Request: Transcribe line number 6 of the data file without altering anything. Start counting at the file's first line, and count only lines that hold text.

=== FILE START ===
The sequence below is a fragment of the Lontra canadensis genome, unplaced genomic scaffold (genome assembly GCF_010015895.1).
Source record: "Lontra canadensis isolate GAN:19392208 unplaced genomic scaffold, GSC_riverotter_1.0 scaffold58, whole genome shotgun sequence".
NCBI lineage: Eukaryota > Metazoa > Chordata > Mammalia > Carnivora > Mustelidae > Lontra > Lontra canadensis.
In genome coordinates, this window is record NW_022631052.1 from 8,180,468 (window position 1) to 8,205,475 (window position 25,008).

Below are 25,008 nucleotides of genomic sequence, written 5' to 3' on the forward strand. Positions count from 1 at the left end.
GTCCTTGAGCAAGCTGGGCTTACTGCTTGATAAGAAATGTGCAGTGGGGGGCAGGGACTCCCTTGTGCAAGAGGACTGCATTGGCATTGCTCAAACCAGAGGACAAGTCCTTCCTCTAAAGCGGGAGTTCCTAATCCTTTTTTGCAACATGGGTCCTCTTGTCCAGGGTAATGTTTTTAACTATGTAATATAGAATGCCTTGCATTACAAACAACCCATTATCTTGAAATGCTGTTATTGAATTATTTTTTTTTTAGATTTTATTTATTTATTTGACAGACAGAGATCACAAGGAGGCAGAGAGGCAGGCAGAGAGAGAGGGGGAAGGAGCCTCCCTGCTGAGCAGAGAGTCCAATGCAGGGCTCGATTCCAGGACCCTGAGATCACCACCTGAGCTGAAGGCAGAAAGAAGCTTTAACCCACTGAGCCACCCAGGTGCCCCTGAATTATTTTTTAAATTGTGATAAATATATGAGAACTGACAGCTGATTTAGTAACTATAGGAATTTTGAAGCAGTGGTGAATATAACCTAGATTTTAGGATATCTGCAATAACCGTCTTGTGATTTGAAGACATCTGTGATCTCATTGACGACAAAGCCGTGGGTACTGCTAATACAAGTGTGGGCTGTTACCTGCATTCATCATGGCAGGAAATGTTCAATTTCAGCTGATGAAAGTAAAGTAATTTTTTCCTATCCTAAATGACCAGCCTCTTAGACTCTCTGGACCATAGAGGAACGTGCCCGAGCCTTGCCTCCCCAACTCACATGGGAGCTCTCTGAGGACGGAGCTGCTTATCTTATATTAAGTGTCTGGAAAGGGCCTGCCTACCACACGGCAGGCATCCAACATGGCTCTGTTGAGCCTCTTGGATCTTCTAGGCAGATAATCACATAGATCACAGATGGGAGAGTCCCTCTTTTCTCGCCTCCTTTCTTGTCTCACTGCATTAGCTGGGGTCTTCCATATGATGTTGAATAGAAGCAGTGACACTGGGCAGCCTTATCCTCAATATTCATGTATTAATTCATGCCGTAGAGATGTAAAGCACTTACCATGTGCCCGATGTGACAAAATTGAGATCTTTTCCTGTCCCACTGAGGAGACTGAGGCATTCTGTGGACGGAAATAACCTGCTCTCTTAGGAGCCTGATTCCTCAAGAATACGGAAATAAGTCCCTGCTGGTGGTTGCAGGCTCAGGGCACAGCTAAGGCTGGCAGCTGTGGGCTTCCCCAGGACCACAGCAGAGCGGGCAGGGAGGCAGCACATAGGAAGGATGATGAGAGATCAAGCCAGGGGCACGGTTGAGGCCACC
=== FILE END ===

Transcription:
GTCCTTGAGCAAGCTGGGCTTACTGCTTGATAAGAAATGTGCAGTGGGGGGCAGGGACTCCCTTGTGCAAGAGGACTGCATTGGCATTGCTCAAACCAGAGGACAAGTCCTTCCTCTAAAGCGGGAGTTCCTAATCCTTTTTTGCAACATGGGTCCTCTTGTCCAGGGTAATGTTTTTAACTATGTAATATAGAATGCCTTGCATTACAAACAACCCATTATCTTGAAATGCTGTTATTGAATTATTTTTTTTTTAGATTTTATTTATTTATTTGACAGACAGAGATCACAAGGAGGCAGAGAGGCAGGCAGAGAGAGAGGGGGAAGGAGCCTCCCTGCTGAGCAGAGAGTCCAATGCAGGGCTCGATTCCAGGACCCTGAGATCACCACCTGAGCTGAAGGCAGAAAGAAGCTTTAACCCACTGAGCCACCCAGGTGCCCCTGAATTATTTTTTAAATTGTGATAAATATATGAGAACTGACAGCTGATTTAGTAACTATAGGAATTTTGAAGCAGTGGTGAATATAACCTAGATTTTAGGATATCTGCAATAACCGTCTTGTGATTTGAAGACATCTGTGATCTCATTGACGACAAAGCCGTGGGTACTGCTAATACAAGTGTGGGCTGTTACCTGCATTCATCATGGCAGGAAATGTTCAATTTCAGCTGATGAAAGTAAAGTAATTTTTTCCTATCCTAAATGACCAGCCTCTTAGACTCTCTGGACCATAGAGGAACGTGCCCGAGCCTTGCCTCCCCAACTCACATGGGAGCTCTCTGAGGACGGAGCTGCTTATCTTATATTAAGTGTCTGGAAAGGGCCTGCCTACCACACGGCAGGCATCCAACATGGCTCTGTTGAGCCTCTTGGATCTTCTAGGCAGATAATCACATAGATCACAGATGGGAGAGTCCCTCTTTTCTCGCCTCCTTTCTTGTCTCACTGCATTAGCTGGGGTCTTCCATATGATGTTGAATAGAAGCAGTGACACTGGGCAGCCTTATCCTCAATATTCATGTATTAATTCATGCCGTAGAGATGTAAAGCACTTACCATGTGCCCGATGTGACAAAATTGAGATCTTTTCCTGTCCCACTGAGGAGACTGAGGCATTCTGTGGACGGAAATAACCTGCTCTCTTAGGAGCCTGATTCCTCAAGAATACGGAAATAAGTCCCTGCTGGTGGTTGCAGGCTCAGGGCACAGCTAAGGCTGGCAGCTGTGGGCTTCCCCAGGACCACAGCAGAGCGGGCAGGGAGGCAGCACATAGGAAGGATGATGAGAGATCAAGCCAGGGGCACGGTTGAGGCCACC